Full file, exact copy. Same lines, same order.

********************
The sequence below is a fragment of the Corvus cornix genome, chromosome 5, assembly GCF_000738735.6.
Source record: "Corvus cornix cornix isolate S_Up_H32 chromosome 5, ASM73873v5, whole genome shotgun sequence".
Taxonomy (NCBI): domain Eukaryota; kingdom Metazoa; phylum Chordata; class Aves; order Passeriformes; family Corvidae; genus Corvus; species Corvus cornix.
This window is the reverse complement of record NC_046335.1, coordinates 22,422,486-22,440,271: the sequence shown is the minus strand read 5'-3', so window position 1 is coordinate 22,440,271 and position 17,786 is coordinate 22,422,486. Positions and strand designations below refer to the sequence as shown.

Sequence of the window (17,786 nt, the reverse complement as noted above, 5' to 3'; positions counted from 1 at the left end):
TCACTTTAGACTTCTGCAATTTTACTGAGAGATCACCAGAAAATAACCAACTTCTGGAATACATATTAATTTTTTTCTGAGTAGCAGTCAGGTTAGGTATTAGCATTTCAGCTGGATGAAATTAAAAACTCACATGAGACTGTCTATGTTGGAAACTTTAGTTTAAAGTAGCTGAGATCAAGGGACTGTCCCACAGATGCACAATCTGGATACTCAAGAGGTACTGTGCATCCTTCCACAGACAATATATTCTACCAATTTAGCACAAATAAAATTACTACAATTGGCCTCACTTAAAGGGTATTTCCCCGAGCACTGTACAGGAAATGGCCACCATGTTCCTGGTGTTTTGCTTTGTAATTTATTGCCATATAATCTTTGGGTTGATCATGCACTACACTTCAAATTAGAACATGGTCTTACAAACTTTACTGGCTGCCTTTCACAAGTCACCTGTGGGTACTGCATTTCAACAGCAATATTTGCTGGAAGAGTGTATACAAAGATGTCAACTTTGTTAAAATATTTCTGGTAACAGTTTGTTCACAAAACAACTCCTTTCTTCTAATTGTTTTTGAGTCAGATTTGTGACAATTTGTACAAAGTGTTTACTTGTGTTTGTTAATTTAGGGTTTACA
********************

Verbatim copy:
The sequence below is a fragment of the Corvus cornix genome, chromosome 5, assembly GCF_000738735.6.
Source record: "Corvus cornix cornix isolate S_Up_H32 chromosome 5, ASM73873v5, whole genome shotgun sequence".
Taxonomy (NCBI): domain Eukaryota; kingdom Metazoa; phylum Chordata; class Aves; order Passeriformes; family Corvidae; genus Corvus; species Corvus cornix.
This window is the reverse complement of record NC_046335.1, coordinates 22,422,486-22,440,271: the sequence shown is the minus strand read 5'-3', so window position 1 is coordinate 22,440,271 and position 17,786 is coordinate 22,422,486. Positions and strand designations below refer to the sequence as shown.

Sequence of the window (17,786 nt, the reverse complement as noted above, 5' to 3'; positions counted from 1 at the left end):
TCACTTTAGACTTCTGCAATTTTACTGAGAGATCACCAGAAAATAACCAACTTCTGGAATACATATTAATTTTTTTCTGAGTAGCAGTCAGGTTAGGTATTAGCATTTCAGCTGGATGAAATTAAAAACTCACATGAGACTGTCTATGTTGGAAACTTTAGTTTAAAGTAGCTGAGATCAAGGGACTGTCCCACAGATGCACAATCTGGATACTCAAGAGGTACTGTGCATCCTTCCACAGACAATATATTCTACCAATTTAGCACAAATAAAATTACTACAATTGGCCTCACTTAAAGGGTATTTCCCCGAGCACTGTACAGGAAATGGCCACCATGTTCCTGGTGTTTTGCTTTGTAATTTATTGCCATATAATCTTTGGGTTGATCATGCACTACACTTCAAATTAGAACATGGTCTTACAAACTTTACTGGCTGCCTTTCACAAGTCACCTGTGGGTACTGCATTTCAACAGCAATATTTGCTGGAAGAGTGTATACAAAGATGTCAACTTTGTTAAAATATTTCTGGTAACAGTTTGTTCACAAAACAACTCCTTTCTTCTAATTGTTTTTGAGTCAGATTTGTGACAATTTGTACAAAGTGTTTACTTGTGTTTGTTAATTTAGGGTTTACA